The Importance of Honesty in the Security Clearance Process
One of the most daunting aspects of the federal security clearance process is disclosing aspects of your life that are potentially embarrassing. Many applicants seeking federal employment will worry that their security clearance will be denied if they are completely candid in their application and, as a result, withhold certain details. Unfortunately, choosing to withhold information can do more damage than disclosure. If you have things in your past that may be problematic in obtaining a security clearance, a federal security clearance attorney can provide you with the guidance you need.
Do You Disclose? Watch Out for These Potential Issues
To start, it is helpful to remember that you are not the only person who has applied for a security clearance and may have things in your past that you are not proud of. How you deal with those issues, however, can make all the difference. Many people will jeopardize their clearance by lying about or failing to disclose information concerning the following:
- Relationships or contacts with foreign nationals
- Financial issues such as debt, previous bankruptcies, or unpaid judgments
- Prior criminal charges or convictions
Of course, do not assume that it is okay to lie or fail to disclose your issues even though it isn’t listed above. Any falsehoods or failures to disclose can jeopardize your clearance.
Understand the Purpose of the Security Clearance Process
One of the fundamental purposes of the federal security clearance process is to determine whether you are a trustworthy person. Government authorities, therefore, expect you to provide complete and truthful answers when applying for or renewing a security clearance.
That said, the purpose of the security clearance process is not just about determining whether or not you are an honest and truthful person. It is also focused on determining whether you are vulnerable to foreign influence or inclined to otherwise abuse your position.
Consider it from the government’s perspective – is the applicant someone they can trust with sensitive information if they are less than forthright in answering their questions? If they lied about or failed to disclose certain details, what are they trying to hide? Is there some deeper issue that could compromise their integrity? Could they be blackmailed, or does their financial situation incline them to engage in illegal activity?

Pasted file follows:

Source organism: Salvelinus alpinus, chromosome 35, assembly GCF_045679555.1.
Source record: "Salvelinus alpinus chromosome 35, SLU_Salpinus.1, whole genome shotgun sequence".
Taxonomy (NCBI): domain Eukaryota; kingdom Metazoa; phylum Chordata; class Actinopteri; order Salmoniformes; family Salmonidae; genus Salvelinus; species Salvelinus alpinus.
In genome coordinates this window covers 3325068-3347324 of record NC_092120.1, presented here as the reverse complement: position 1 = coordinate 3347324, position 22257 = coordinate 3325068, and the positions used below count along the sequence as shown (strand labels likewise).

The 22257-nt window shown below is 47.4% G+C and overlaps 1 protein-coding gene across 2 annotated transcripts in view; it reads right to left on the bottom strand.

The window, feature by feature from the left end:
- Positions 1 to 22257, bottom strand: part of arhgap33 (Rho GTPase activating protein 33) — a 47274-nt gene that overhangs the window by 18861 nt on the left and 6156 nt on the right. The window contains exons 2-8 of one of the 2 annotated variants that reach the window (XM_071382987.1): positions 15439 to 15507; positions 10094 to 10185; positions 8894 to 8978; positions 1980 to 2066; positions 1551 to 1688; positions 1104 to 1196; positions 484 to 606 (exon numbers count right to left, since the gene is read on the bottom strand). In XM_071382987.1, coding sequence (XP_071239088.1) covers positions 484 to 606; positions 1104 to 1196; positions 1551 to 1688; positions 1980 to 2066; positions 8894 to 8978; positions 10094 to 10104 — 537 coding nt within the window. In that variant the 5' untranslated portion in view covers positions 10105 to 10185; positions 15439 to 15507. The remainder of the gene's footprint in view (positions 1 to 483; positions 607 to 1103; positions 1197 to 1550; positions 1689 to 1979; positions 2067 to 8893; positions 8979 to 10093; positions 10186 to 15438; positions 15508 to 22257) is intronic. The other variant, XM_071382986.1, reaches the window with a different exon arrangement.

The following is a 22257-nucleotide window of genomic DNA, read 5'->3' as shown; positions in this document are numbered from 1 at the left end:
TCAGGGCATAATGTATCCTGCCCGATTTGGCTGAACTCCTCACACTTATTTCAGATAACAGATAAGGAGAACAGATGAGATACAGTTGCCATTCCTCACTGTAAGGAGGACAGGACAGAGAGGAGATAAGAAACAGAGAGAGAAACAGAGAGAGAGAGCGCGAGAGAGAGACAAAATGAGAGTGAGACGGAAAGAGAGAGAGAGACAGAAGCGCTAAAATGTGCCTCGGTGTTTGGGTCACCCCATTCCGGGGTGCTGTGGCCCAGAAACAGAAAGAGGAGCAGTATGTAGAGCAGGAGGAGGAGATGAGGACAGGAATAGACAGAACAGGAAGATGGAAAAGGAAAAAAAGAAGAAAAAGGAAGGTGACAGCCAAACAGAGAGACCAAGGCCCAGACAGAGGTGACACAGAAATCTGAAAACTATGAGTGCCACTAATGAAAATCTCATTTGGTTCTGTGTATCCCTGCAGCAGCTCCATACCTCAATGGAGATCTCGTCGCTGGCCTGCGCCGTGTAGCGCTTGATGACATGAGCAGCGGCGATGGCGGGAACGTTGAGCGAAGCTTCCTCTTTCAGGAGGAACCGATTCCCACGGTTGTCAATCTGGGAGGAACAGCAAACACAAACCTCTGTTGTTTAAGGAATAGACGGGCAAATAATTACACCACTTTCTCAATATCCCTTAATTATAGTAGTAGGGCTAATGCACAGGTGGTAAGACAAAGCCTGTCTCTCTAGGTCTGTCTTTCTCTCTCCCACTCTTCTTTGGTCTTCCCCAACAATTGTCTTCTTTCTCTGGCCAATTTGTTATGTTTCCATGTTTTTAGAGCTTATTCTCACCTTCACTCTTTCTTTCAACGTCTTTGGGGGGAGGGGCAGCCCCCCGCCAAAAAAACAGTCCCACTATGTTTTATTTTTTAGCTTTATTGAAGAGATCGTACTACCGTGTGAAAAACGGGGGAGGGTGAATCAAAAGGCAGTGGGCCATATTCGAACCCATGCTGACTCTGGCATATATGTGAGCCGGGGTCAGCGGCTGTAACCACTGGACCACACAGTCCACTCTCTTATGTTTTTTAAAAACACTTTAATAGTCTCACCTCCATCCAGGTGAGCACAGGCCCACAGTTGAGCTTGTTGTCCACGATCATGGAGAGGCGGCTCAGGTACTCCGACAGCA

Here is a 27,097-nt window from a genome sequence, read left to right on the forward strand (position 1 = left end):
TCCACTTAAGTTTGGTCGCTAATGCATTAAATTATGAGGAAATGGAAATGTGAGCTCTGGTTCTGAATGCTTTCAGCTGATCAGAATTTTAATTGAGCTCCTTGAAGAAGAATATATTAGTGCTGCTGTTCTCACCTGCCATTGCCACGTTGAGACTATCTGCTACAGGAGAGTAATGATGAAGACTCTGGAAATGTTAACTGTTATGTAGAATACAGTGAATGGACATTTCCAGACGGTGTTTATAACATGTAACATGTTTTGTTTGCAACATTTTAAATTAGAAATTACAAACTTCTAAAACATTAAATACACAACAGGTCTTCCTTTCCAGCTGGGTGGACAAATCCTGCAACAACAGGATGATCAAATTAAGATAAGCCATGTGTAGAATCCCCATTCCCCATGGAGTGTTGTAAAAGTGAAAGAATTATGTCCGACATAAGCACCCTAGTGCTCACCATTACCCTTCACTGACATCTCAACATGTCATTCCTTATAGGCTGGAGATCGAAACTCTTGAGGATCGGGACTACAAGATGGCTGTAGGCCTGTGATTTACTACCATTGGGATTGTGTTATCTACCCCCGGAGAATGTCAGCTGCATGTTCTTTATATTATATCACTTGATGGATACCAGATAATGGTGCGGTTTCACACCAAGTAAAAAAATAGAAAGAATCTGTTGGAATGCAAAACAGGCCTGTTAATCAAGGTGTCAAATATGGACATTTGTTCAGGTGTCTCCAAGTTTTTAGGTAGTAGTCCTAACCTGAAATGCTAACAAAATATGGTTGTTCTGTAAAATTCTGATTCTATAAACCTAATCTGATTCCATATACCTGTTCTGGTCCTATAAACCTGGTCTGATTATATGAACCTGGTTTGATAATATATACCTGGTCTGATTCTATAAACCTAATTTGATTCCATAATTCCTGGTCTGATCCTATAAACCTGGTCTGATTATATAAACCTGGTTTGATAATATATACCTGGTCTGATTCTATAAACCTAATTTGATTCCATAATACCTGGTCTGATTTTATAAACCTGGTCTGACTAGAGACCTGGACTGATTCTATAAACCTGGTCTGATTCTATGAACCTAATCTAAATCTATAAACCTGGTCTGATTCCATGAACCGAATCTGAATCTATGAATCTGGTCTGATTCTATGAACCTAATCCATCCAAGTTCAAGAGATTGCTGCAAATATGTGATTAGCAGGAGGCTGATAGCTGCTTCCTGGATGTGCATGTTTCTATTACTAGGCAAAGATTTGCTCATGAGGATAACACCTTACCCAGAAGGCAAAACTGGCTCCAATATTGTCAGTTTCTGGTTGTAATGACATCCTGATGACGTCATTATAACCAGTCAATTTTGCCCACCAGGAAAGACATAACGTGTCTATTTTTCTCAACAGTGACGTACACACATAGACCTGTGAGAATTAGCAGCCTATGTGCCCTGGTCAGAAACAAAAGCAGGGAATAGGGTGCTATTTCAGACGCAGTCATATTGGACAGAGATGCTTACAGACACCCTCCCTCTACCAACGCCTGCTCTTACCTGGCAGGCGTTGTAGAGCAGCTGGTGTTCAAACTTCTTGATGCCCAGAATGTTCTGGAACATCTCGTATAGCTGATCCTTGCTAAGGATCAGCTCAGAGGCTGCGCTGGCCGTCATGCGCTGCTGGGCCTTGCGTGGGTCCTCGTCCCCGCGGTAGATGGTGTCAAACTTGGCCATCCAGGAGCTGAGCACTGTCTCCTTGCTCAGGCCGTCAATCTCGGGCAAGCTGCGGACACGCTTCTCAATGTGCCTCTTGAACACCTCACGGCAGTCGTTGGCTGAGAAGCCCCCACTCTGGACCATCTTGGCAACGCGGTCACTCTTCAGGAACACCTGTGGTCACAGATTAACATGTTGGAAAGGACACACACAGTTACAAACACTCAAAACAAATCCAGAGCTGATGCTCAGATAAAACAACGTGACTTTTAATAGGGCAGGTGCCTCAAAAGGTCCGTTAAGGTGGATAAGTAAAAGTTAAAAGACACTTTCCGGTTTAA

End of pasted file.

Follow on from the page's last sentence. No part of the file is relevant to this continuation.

Dishonesty in the security clearance process raises substantial questions concerning your trustworthiness and can jeopardize your ability to obtain a clearance or a renewal. If you have things in your past that you are worried will jeopardize your clearance, a federal security clearance attorney can answer your questions and help you navigate this issue.
Failing to Disclose Is Considered Dishonesty
It is also important to understand that failing to disclose specific information will be considered dishonesty. As noted above, the expectation is that you will answer all questions truthfully and fully. This can sometimes be difficult when you are unsure whether the issue you are worried about is relevant to the question asked. If you are unsure whether you should disclose something, here are two things to keep in mind:
- It is better to err on the side of over-disclosing than under-disclosing.
- You are not expected to be “spotless,” but you are expected to be candid and forthcoming.
We understand that there may be legitimate questions about whether something in your past is relevant to your application or renewal. A security clearance lawyer can give you advice that will help you avoid jeopardizing your clearance and help you move your career forward.
Dishonesty Can Expose You to Criminal Liability
It should also be noted that dishonesty in the security clearance process can expose you to criminal prosecution. While these offenses are rarely prosecuted, applicants should be aware that it does happen. Under Federal law, knowingly concealing a material fact or making a false statement is a felony that is punishable by up to 5 years in prison and significant fines.
What Do You Do if You Need to Disclose Something You Previously Did Not Disclose?
Whether it was poor judgment or a simple oversight, many people will suddenly realize that they failed to disclose something that they really should have. This can be a difficult situation, but you should be aware that government authorities will generally look more favorably on a voluntary correction than if they later discover the mission on their own. That said, you should seek guidance from an experienced security clearance attorney – they can provide confidential advice and help you understand your options.
Contact Security Clearance Attorney J.W. Stafford Today
When it comes to obtaining or renewing your security clearance, invest in your career by getting the legal advice you need. At The Law Firm of J.W. Stafford, we help workers successfully navigate the challenges of the security clearance process quickly and cost-effectively. Contact us today by calling 410-514-6099 to schedule a consultation.